The printed circuit board combines the mechanical and electrical aspects in an electronic system. Designing this connection is a much complex process. PCB artwork in the circuit design process refers to the planning and placement of electrical traces and via holes to connect every component mounted on the board with each other. Before the creation of computer-aided design, early PCB traces were drawn by hand with the help of an artist named artwork.
PCB artwork rules are used as a basis for circuit design to facilitate standard design and manufacturing procedures. Each manufacturer and designer are in accordance with the rule they needed according to its manufacturing capacity and purposes. IPC sets the standard for global PCB artwork and fabrication which ensures the consumer safety and environmental protection.
The design begins with the schematics involving component selection and wiring completion. The schematic also describes the properties and functions of components. PCB artwork is finished based on the connection shown by the schematic. Most CAD design software can automatically generate artwork from the schematic.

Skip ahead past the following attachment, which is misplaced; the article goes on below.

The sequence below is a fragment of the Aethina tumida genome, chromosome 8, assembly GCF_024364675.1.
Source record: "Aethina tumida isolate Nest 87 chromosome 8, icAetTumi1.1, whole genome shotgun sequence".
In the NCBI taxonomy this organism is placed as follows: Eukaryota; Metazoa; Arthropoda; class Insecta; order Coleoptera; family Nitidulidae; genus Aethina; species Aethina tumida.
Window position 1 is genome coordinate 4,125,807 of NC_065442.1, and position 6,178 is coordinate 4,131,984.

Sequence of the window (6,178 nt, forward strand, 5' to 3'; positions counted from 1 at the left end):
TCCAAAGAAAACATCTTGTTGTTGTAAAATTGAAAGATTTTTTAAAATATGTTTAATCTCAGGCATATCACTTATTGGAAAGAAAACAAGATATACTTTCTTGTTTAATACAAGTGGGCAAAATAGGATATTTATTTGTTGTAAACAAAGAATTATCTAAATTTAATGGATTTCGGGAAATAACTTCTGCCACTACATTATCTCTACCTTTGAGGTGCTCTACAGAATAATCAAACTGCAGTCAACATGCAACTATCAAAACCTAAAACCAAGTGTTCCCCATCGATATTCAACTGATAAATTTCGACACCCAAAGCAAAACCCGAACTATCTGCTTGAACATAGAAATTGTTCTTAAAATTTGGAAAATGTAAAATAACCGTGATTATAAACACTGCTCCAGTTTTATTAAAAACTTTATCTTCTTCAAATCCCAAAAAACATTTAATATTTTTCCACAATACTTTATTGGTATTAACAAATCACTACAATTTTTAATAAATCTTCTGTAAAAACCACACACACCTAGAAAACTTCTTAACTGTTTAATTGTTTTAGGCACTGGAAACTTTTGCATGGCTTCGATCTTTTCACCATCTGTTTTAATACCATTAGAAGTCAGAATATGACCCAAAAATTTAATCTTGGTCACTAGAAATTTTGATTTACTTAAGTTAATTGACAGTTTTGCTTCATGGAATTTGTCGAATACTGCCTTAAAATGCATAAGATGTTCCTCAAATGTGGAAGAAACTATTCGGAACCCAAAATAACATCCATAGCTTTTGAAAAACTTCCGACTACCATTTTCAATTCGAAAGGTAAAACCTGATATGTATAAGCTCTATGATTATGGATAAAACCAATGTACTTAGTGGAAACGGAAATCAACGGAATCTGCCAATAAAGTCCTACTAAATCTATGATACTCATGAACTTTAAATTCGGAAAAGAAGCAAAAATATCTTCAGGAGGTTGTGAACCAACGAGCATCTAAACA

When a component is selected and wired, a PCB netlist or design file is generated. Design files can be adapted to select component packages and footprints. These footprints are connected by copper traces to conform to the schematic. This stage is often referred to as PCB artwork routing which is the most important task in the artwork. Most CAD software provides automated routing service that uses a clever algorithm to map the shortest intersection-less path between to pads.
To test wiring and check for misaligned and incorrect connections, most design kits have design rule check options which effectively check for potential short circuits and misalignment. Gerber or build files are generated after testing to manufacture the PCB artwork.